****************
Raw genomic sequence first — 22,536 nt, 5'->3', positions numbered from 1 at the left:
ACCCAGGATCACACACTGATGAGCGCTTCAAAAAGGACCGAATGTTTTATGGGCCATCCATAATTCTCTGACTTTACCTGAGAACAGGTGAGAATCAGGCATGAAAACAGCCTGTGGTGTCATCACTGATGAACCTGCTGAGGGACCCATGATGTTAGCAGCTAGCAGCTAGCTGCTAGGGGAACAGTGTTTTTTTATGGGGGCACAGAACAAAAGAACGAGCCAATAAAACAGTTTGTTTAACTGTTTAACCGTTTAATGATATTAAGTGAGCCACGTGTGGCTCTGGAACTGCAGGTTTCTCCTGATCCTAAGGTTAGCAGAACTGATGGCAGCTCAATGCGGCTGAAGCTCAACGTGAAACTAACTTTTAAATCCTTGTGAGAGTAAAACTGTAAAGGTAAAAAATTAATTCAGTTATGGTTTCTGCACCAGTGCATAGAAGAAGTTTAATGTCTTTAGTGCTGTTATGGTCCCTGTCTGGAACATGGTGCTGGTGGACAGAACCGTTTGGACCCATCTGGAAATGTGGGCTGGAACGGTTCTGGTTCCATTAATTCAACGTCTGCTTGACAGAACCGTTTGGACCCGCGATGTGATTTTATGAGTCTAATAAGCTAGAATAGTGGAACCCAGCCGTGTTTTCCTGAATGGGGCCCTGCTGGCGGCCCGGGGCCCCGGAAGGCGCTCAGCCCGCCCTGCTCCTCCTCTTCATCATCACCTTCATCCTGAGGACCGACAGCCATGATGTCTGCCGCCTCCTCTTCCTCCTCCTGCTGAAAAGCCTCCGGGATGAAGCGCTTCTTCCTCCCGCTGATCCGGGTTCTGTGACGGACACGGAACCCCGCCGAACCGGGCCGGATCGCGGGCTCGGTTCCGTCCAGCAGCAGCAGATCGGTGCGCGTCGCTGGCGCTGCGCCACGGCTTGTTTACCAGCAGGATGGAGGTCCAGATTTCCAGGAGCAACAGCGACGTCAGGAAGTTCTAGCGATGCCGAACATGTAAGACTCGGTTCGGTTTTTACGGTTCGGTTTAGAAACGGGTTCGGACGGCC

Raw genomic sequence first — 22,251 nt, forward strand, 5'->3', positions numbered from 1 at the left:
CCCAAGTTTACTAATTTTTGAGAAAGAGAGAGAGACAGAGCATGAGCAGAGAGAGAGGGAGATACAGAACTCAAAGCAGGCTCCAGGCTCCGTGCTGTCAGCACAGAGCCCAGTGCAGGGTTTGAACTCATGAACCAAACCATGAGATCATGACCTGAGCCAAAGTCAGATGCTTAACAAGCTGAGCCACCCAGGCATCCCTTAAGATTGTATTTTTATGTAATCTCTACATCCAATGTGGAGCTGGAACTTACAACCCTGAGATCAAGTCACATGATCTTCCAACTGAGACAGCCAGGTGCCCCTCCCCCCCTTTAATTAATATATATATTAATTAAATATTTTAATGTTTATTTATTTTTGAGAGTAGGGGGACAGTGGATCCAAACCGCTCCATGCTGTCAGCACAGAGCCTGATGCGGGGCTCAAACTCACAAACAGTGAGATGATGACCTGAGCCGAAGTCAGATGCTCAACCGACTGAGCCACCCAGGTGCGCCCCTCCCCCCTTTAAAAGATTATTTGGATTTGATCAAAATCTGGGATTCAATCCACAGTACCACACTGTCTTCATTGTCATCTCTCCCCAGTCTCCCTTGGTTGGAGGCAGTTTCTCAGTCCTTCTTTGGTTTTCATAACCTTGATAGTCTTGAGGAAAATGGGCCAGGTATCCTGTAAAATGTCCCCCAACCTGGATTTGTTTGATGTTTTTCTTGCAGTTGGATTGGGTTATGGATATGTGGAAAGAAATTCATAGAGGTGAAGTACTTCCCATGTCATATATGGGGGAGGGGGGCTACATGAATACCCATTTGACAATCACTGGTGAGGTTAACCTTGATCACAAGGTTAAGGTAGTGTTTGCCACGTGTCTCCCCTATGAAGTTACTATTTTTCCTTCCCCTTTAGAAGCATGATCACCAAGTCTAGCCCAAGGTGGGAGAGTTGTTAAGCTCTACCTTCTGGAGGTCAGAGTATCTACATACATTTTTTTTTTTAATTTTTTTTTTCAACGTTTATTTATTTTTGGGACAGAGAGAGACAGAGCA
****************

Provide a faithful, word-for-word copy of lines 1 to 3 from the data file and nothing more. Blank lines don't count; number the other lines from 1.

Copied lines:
Raw genomic sequence first — 22,536 nt, 5'->3', positions numbered from 1 at the left:
ACCCAGGATCACACACTGATGAGCGCTTCAAAAAGGACCGAATGTTTTATGGGCCATCCATAATTCTCTGACTTTACCTGAGAACAGGTGAGAATCAGGCATGAAAACAGCCTGTGGTGTCATCACTGATGAACCTGCTGAGGGACCCATGATGTTAGCAGCTAGCAGCTAGCTGCTAGGGGAACAGTGTTTTTTTATGGGGGCACAGAACAAAAGAACGAGCCAATAAAACAGTTTGTTTAACTGTTTAACCGTTTAATGATATTAAGTGAGCCACGTGTGGCTCTGGAACTGCAGGTTTCTCCTGATCCTAAGGTTAGCAGAACTGATGGCAGCTCAATGCGGCTGAAGCTCAACGTGAAACTAACTTTTAAATCCTTGTGAGAGTAAAACTGTAAAGGTAAAAAATTAATTCAGTTATGGTTTCTGCACCAGTGCATAGAAGAAGTTTAATGTCTTTAGTGCTGTTATGGTCCCTGTCTGGAACATGGTGCTGGTGGACAGAACCGTTTGGACCCATCTGGAAATGTGGGCTGGAACGGTTCTGGTTCCATTAATTCAACGTCTGCTTGACAGAACCGTTTGGACCCGCGATGTGATTTTATGAGTCTAATAAGCTAGAATAGTGGAACCCAGCCGTGTTTTCCTGAATGGGGCCCTGCTGGCGGCCCGGGGCCCCGGAAGGCGCTCAGCCCGCCCTGCTCCTCCTCTTCATCATCACCTTCATCCTGAGGACCGACAGCCATGATGTCTGCCGCCTCCTCTTCCTCCTCCTGCTGAAAAGCCTCCGGGATGAAGCGCTTCTTCCTCCCGCTGATCCGGGTTCTGTGACGGACACGGAACCCCGCCGAACCGGGCCGGATCGCGGGCTCGGTTCCGTCCAGCAGCAGCAGATCGGTGCGCGTCGCTGGCGCTGCGCCACGGCTTGTTTACCAGCAGGATGGAGGTCCAGATTTCCAGGAGCAACAGCGACGTCAGGAAGTTCTAGCGATGCCGAACATGTAAGACTCGGTTCGGTTTTTACGGTTCGGTTTAGAAACGGGTTCGGACGGCC

Raw genomic sequence first — 22,251 nt, forward strand, 5'->3', positions numbered from 1 at the left: